Raoul Lufbery, WWI Flying Ace, made his mark on history and his story is preserved in Special Collections and Archives at Wright State University. We had the pleasure of hosting his great nephew, Raoul Lufbery III, and his wife, Lynn, in the reading room on September 20. Raoul Lufbery III bears a marked resemblance to his famous great uncle.
Raoul and Lynn were in Dayton to attend the World War I Dawn Patrol Rendezvous at the National Museum of the United States Air Force that took place September 22 & 23. This two-day flying event of authentic and replica World War I aircraft is offered every other year by the museum and the Great War Aeroplanes Association.
Gervais Raoul Lufbery was born on March 14, 1885 in Chamalières, Puy-de-Dôme, France, to an American father and French mother. He served in the United States Army from 1907 to 1909. Lufbery would join the Foreign Legion as a mechanic at the beginning of World War I, later receiving his pilot wings in 1914. He was attached to the Lafayette Escadrille, an American flying squadron. He was very successful against the enemy, shooting down at least 17 German planes. On May 19, 1918, Lufbery’s plane took a direct hit from the enemy. In order to escape the burning plane, he jumped and died instantly when he was impaled on a fence post. Lufbery received full military honors at his funeral and is interred at the Lafayette Memorial du Parc de Garches, the shrine honoring the Lafayette Escadrille, just outside Paris, France. Lufbery was enshrined in the National Aviation Hall of Fame in 1998.
I asked Raoul Lufbery III to share some thoughts on his great uncle.
It’s an honor to be Major Raoul Lufbery’s namesake and to represent him at many WWI memorial and remembrance events both in the U.S. and France. Major Lufbery was a remarkable man and an outstanding pioneering WWI pilot who ultimately sacrificed his life for our democratic principles and the many personal freedoms we have today. I do my best to share his numerous military aviation contributions with the public and remind all to be grateful and appreciative of our nation’s active military service members and veterans from all past wars and conflicts.
The most interesting things I’ve learned about Major Lufbery during my many years of research:
-He was modest, reserved, and a quiet man that never wanted glory, fame or the considerable nationwide media coverage he got during the war. Major Lufbery just wanted to win the war for the U.S. and our European allies.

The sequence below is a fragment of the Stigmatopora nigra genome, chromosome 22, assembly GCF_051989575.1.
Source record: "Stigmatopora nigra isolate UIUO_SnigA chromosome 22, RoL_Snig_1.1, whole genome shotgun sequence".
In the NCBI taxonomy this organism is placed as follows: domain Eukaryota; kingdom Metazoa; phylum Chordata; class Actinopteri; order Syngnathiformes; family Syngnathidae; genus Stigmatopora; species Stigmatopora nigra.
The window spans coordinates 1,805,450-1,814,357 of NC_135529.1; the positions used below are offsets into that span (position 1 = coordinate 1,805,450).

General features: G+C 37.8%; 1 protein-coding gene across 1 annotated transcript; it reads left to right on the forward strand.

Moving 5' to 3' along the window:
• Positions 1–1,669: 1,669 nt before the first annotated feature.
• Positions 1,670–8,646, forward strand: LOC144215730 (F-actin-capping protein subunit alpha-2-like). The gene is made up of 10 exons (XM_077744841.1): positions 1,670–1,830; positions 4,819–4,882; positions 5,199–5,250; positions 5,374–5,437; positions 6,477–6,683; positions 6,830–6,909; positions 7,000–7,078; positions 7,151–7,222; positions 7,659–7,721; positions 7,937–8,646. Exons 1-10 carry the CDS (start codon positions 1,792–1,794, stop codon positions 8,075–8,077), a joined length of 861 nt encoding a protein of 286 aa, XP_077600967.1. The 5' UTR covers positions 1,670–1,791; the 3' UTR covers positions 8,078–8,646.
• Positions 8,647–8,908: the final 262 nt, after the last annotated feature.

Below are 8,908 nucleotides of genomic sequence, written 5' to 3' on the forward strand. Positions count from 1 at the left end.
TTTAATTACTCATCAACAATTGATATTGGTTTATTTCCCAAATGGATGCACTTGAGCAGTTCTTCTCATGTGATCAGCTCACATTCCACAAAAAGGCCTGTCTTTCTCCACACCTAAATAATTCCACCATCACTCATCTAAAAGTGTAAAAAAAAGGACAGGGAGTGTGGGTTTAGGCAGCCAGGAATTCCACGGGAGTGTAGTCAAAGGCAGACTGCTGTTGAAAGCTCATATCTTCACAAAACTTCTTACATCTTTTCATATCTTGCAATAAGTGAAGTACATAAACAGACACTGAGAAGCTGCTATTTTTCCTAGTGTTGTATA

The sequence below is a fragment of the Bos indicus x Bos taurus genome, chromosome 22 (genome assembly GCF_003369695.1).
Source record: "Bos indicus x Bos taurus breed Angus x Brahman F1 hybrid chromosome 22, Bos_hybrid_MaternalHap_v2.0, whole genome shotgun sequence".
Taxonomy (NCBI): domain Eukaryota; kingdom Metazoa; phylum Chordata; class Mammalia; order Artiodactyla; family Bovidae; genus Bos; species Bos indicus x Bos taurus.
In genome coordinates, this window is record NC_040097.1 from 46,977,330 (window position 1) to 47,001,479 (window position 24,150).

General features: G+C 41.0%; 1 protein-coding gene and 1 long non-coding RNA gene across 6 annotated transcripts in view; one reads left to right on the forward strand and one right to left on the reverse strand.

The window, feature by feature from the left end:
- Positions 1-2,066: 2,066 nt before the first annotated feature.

-Raoul became the first American Ace by shooting down his fifth enemy aircraft on October 12, 1916. Ultimately, he shot down more enemy planes than anyone else in the all American Lafayette Escadrille squadron. Raoul became a triple Ace on December 2, 1917.
-Major Lufbery was fearless, had excellent 20/10 eye sight, and was considered the strongest man in this 38 pilot squadron. He had mental and emotional attributes that provided him a sharpness to make excellent decisions under extreme stress or life and death sky fighter dogfight engagements.
-Many military scholars and war historians consider Major Lufbery a founding father of the U.S. Air Force. He had all the “right stuff” among the elite few to be considered as one of the “best of the best” that ever flew military fighter combat missions.
I’m grateful to the Wright State University Libraries Special Collections and Archives Department for preserving the Major Raoul Lufbery collection that came their way through my great aunt Germaine Lufbery (Major Lufbery’s step-sister). Having access to these materials produced two newly discovered Major Lufbery photographs and three detailed newspaper accounts of his remarkable WWI aviation accomplishments. The archivist/collection staff members were extremely helpful and aided my understanding of the collection organizational and retrieval system. Lisa Rickey provided excellent service and went the “extra mile” by sending me three digitized scans of Major Lufbery photographs. She also provided two hard copies of Major Lufbery magazine articles. My sincerest thanks to Lisa and Dawne.